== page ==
Customer Behavior

Appropriate assumptions about the interest rate sensitivity of non-maturity deposits play a key role in evaluating the IRR profile, even for traditionally stable deposit relationships. As previously discussed, financial institutions may have less pricing power and thus less control over balance sheet mix adjustments than they enjoyed in the past.

Non-Interest Income

Many financial institutions also consider the potential effects of interest rate movements on non-interest income as an offset or a “built-in” hedge to IRR. For example, a bank with exposure to falling long-term rates may see higher prepayments as mortgage borrowers refinance, but at the same time experience a significant jump in non-interest income from increased mortgage refinancing. A bank likely would include this offsetting IRR impact, if substantial, in the monitoring report(s).

One method used to determine the implications of model assumptions is sensitivity testing. A sensitivity test alters a key assumption to show how such a change can affect model output. Effective risk managers use sensitivity testing to pinpoint the critical assumptions, which offers them insights about how assumptions influence measurement results. To be meaningful, a sensitivity test must alter the key assumptions significantly enough to change model output. As a best practice, assumption sensitivity testing should be done at least annually and results should be presented to the ALCO or a similar senior management committee, and the board.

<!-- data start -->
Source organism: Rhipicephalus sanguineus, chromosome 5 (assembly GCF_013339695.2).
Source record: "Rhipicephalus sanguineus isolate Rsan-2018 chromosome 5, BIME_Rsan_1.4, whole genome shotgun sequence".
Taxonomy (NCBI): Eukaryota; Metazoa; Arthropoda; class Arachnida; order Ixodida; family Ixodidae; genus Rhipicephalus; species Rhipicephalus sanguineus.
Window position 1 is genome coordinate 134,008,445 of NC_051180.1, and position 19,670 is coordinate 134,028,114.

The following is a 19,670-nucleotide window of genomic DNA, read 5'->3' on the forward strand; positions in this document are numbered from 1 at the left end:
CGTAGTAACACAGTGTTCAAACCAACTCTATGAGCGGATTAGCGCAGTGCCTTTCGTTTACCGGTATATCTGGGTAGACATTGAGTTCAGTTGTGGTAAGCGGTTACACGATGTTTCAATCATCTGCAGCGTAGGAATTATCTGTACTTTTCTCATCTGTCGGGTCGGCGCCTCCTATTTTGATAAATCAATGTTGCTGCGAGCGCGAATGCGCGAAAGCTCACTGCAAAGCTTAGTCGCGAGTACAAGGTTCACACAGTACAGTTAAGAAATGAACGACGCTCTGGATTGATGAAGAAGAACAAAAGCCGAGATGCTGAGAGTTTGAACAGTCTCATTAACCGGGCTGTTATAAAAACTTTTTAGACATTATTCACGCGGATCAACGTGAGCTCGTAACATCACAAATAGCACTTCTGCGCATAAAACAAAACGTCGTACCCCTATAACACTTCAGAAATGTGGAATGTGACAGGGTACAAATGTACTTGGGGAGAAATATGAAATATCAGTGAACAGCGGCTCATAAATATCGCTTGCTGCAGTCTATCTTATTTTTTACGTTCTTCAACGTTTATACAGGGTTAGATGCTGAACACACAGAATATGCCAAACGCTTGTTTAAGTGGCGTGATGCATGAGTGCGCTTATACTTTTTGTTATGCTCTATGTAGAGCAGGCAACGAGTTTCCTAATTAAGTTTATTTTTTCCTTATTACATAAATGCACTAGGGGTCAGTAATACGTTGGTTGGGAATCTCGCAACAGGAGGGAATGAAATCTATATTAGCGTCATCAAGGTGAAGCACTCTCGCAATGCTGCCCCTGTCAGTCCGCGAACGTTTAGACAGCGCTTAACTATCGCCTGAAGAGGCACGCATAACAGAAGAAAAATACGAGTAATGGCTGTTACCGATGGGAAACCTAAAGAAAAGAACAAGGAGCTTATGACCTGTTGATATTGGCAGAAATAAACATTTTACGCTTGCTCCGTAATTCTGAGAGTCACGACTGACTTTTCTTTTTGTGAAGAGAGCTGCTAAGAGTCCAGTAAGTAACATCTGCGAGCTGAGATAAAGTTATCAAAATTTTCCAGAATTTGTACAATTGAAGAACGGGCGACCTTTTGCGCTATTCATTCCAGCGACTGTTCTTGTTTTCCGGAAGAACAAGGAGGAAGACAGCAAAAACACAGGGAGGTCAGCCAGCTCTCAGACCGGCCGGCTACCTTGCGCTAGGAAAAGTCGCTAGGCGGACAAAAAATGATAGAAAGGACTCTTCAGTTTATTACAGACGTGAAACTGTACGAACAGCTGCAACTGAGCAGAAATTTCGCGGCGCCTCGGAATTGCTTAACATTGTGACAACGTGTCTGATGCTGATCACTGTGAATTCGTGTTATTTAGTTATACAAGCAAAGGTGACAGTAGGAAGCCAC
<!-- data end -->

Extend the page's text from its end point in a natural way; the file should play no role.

Internal Controls

An effective system of internal controls should include enforcing official lines of authority and appropriate segregation of duties. The system of internal controls should also include periodic independent review and validation of the measurement system. Independent review, which may be included in the internal or external audit function, should be performed on a regular basis to ensure the integrity and accuracy of the IRR management process, including board reporting. One of the most common IRR management weaknesses cited by FDIC examiners is the lack of an adequate independent review.

Although the scope and formality of the independent review and model validation will depend on the size and complexity of the institution, its activities, and balance sheet composition, even smaller financial institutions should ensure that an independent party is reviewing the IRR measurement and reporting. Smaller institutions that do not have internal audit functions or lack the resources to outsource reviews can meet the 1996 Policy Statement guidelines by having a qualified staff member—independent of the IRR process—perform the reviews.

Internal control review should assess data inputs and assumptions for accuracy, completeness, and reasonableness. As illustrated earlier, assumptions can make or break the model output and are critical to generating sound estimates of IRR exposure.